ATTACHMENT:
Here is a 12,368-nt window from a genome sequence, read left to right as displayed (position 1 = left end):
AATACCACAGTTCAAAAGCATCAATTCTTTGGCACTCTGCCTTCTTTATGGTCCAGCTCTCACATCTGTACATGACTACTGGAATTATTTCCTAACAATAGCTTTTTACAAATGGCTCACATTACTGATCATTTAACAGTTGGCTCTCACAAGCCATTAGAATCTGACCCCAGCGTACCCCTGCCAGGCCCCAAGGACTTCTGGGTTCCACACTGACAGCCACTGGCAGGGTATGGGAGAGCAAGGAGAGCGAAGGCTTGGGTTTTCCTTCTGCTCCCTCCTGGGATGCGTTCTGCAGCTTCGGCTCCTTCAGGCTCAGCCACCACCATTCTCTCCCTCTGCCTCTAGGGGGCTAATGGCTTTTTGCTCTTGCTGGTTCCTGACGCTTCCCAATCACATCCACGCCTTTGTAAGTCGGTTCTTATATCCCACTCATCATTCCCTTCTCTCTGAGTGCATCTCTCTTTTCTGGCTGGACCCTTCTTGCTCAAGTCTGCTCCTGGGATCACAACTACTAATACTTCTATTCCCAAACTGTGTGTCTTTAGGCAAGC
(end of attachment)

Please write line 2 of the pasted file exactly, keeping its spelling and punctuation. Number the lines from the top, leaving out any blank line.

AATACCACAGTTCAAAAGCATCAATTCTTTGGCACTCTGCCTTCTTTATGGTCCAGCTCTCACATCTGTACATGACTACTGGAATTATTTCCTAACAATAGCTTTTTACAAATGGCTCACATTACTGATCATTTAACAGTTGGCTCTCACAAGCCATTAGAATCTGACCCCAGCGTACCCCTGCCAGGCCCCAAGGACTTCTGGGTTCCACACTGACAGCCACTGGCAGGGTATGGGAGAGCAAGGAGAGCGAAGGCTTGGGTTTTCCTTCTGCTCCCTCCTGGGATGCGTTCTGCAGCTTCGGCTCCTTCAGGCTCAGCCACCACCATTCTCTCCCTCTGCCTCTAGGGGGCTAATGGCTTTTTGCTCTTGCTGGTTCCTGACGCTTCCCAATCACATCCACGCCTTTGTAAGTCGGTTCTTATATCCCACTCATCATTCCCTTCTCTCTGAGTGCATCTCTCTTTTCTGGCTGGACCCTTCTTGCTCAAGTCTGCTCCTGGGATCACAACTACTAATACTTCTATTCCCAAACTGTGTGTCTTTAGGCAAGC